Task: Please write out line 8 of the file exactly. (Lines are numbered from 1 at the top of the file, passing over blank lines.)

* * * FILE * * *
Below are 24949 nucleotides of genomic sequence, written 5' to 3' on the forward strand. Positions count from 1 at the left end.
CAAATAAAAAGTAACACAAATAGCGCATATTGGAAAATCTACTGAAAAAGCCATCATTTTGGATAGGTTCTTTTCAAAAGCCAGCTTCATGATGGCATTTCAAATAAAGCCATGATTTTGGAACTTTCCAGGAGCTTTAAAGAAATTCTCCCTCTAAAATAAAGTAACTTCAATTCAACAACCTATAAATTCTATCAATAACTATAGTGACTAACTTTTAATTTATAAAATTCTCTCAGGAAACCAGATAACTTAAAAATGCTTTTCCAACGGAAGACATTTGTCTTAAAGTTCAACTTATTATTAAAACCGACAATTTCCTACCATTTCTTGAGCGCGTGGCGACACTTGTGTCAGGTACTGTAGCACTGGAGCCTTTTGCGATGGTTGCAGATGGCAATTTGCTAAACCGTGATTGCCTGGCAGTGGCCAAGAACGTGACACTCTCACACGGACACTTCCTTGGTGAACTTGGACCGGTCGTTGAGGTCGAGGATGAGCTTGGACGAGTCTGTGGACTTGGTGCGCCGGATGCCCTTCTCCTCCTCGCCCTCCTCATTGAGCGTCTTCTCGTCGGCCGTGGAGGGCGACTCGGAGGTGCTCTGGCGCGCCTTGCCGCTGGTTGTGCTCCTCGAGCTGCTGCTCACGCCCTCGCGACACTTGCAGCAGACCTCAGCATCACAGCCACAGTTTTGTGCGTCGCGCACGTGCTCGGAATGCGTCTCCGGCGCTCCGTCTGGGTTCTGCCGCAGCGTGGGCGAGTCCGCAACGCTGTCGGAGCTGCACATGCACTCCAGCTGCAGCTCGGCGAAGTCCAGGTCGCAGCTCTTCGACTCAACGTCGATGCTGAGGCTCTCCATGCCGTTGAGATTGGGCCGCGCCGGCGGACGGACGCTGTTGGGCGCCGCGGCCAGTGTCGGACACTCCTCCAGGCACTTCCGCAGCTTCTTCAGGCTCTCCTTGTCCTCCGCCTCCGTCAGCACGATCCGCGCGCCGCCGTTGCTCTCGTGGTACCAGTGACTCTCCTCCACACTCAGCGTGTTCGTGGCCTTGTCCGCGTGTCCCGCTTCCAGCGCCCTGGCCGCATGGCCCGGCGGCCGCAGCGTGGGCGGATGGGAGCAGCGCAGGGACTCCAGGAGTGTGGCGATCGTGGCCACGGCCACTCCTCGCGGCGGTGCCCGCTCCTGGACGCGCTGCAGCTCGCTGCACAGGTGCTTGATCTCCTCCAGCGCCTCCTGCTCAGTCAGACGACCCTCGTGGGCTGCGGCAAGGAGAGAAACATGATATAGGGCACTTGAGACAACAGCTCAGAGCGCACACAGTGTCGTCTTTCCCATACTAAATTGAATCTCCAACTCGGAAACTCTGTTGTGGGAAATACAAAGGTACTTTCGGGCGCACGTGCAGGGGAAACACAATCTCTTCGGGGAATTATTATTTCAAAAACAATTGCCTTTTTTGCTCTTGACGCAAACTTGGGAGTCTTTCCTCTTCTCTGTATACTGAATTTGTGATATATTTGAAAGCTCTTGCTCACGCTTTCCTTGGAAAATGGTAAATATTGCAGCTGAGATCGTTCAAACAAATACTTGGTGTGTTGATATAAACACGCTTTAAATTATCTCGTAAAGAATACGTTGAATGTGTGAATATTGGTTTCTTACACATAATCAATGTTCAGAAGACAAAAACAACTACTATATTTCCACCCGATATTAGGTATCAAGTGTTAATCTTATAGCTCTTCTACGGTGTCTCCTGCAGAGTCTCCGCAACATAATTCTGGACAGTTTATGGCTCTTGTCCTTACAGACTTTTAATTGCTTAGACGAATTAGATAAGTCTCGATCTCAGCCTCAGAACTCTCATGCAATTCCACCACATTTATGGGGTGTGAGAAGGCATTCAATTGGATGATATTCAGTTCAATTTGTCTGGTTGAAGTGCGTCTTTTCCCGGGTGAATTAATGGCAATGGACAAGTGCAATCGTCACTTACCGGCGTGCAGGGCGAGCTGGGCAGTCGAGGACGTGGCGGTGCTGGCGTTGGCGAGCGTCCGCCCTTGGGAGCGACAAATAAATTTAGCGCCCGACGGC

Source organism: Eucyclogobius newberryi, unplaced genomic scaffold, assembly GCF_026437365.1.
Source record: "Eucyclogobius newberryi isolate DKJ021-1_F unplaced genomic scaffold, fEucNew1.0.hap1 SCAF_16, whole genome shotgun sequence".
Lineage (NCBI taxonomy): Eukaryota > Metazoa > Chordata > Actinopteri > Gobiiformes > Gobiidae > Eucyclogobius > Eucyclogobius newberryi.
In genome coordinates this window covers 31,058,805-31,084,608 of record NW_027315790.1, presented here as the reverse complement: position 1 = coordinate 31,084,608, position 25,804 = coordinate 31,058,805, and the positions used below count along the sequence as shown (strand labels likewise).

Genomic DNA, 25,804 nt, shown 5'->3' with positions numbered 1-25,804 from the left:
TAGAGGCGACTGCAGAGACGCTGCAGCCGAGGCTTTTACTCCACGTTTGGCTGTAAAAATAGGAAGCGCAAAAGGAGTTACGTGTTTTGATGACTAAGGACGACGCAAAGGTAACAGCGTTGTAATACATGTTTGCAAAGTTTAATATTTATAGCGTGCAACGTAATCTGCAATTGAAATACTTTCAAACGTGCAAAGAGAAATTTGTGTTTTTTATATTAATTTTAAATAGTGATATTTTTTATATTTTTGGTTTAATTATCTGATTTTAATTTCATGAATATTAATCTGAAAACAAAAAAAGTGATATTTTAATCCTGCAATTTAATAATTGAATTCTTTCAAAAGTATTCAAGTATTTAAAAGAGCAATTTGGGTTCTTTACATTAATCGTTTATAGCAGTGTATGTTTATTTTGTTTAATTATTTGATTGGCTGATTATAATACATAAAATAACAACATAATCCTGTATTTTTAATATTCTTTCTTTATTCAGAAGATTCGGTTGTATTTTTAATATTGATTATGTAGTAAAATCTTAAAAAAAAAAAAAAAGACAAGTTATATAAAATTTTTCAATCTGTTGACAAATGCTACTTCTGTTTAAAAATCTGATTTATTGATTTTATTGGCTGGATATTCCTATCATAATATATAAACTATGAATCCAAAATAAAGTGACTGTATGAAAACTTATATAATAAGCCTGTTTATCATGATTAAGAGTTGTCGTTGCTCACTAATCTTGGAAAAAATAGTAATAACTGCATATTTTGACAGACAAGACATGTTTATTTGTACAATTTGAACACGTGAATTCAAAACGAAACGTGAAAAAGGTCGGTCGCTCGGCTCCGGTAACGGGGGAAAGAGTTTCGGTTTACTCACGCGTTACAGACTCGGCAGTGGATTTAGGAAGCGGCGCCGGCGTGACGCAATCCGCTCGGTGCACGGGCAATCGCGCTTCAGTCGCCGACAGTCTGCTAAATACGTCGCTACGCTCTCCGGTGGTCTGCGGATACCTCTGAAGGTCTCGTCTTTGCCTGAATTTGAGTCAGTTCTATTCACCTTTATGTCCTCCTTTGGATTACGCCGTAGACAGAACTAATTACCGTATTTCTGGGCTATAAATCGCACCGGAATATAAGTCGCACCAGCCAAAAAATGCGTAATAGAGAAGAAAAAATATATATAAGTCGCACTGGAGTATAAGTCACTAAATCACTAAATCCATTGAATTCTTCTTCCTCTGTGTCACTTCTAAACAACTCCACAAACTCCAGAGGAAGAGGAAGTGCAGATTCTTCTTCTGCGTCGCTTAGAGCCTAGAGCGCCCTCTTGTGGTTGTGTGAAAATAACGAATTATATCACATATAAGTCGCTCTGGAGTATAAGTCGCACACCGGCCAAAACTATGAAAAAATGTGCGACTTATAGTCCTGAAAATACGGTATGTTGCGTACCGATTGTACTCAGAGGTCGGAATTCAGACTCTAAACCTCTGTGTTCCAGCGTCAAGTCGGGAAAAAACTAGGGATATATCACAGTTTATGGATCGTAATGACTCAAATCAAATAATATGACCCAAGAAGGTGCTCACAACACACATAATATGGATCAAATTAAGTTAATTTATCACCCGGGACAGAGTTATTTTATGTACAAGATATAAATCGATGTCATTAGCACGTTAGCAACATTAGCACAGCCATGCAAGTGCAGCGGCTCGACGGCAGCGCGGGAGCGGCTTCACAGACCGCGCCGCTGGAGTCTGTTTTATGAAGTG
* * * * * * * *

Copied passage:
TAGAGGCGACTGCAGAGACGCTGCAGCCGAGGCTTTTACTCCACGTTTGGCTGTAAAAATAGGAAGCGCAAAAGGAGTTACGTGTTTTGATGACTAAGGACGACGCAAAGGTAACAGCGTTGTAATACATGTTTGCAAAGTTTAATATTTATAGCGTGCAACGTAATCTGCAATTGAAATACTTTCAAACGTGCAAAGAGAAATTTGTGTTTTTTATATTAATTTTAAATAGTGATATTTTTTATATTTTTGGTTTAATTATCTGATTTTAATTTCATGAATATTAATCTGAAAACAAAAAAAGTGATATTTTAATCCTGCAATTTAATAATTGAATTCTTTCAAAAGTATTCAAGTATTTAAAAGAGCAATTTGGGTTCTTTACATTAATCGTTTATAGCAGTGTATGTTTATTTTGTTTAATTATTTGATTGGCTGATTATAATACATAAAATAACAACATAATCCTGTATTTTTAATATTCTTTCTTTATTCAGAAGATTCGGTTGTATTTTTAATATTGATTATGTAGTAAAATCTTAAAAAAAAAAAAAAAGACAAGTTATATAAAATTTTTCAATCTGTTGACAAATGCTACTTCTGTTTAAAAATCTGATTTATTGATTTTATTGGCTGGATATTCCTATCATAATATATAAACTATGAATCCAAAATAAAGTGACTGTATGAAAACTTATATAATAAGCCTGTTTATCATGATTAAGAGTTGTCGTTGCTCACTAATCTTGGAAAAAATAGTAATAACTGCATATTTTGACAGACAAGACATGTTTATTTGTACAATTTGAACACGTGAATTCAAAACGAAACGTGAAAAAGGTCGGTCGCTCGGCTCCGGTAACGGGGGAAAGAGTTTCGGTTTACTCACGCGTTACAGACTCGGCAGTGGATTTAGGAAGCGGCGCCGGCGTGACGCAATCCGCTCGGTGCACGGGCAATCGCGCTTCAGTCGCCGACAGTCTGCTAAATACGTCGCTACGCTCTCCGGTGGTCTGCGGATACCTCTGAAGGTCTCGTCTTTGCCTGAATTTGAGTCAGTTCTATTCACCTTTATGTCCTCCTTTGGATTACGCCGTAGACAGAACTAATTACCGTATTTCTGGGCTATAAATCGCACCGGAATATAAGTCGCACCAGCCAAAAAATGCGTAATAGAGAAGAAAAAATATATATAAGTCGCACTGGAGTATAAGTCACTAAATCACTAAATCCATTGAATTCTTCTTCCTCTGTGTCACTTCTAAACAACTCCACAAACTCCAGAGGAAGAGGAAGTGCAGATTCTTCTTCTGCGTCGCTTAGAGCCTAGAGCGCCCTCTTGTGGTTGTGTGAAAATAACGAATTATATCACATATAAGTCGCTCTGGAGTATAAGTCGCACACCGGCCAAAACTATGAAAAAATGTGCGACTTATAGTCCTGAAAATACGGTATGTTGCGTACCGATTGTACTCAGAGGTCGGAATTCAGACTCTAAACCTCTGTGTTCCAGCGTCAAGTCGGGAAAAAACTAGGGATATATCACAGTTTATGGATCGTAATGACTCAAATCAAATAATATGACCCAAGAAGGTGCTCACAACACACATAATATGGATCAAATTAAGTTAATTTATCACCCGGGACAGAGTTATTTTATGTACAAGATATAAATCGATGTCATTAGCACGTTAGCAACATTAGCACAGCCATGCAAGTGCAGCGGCTCGACGGCAGCGCGGGAGCGGCTTCACAGACCGCGCCGCTGGAGTCTGTTTTATGAAGTG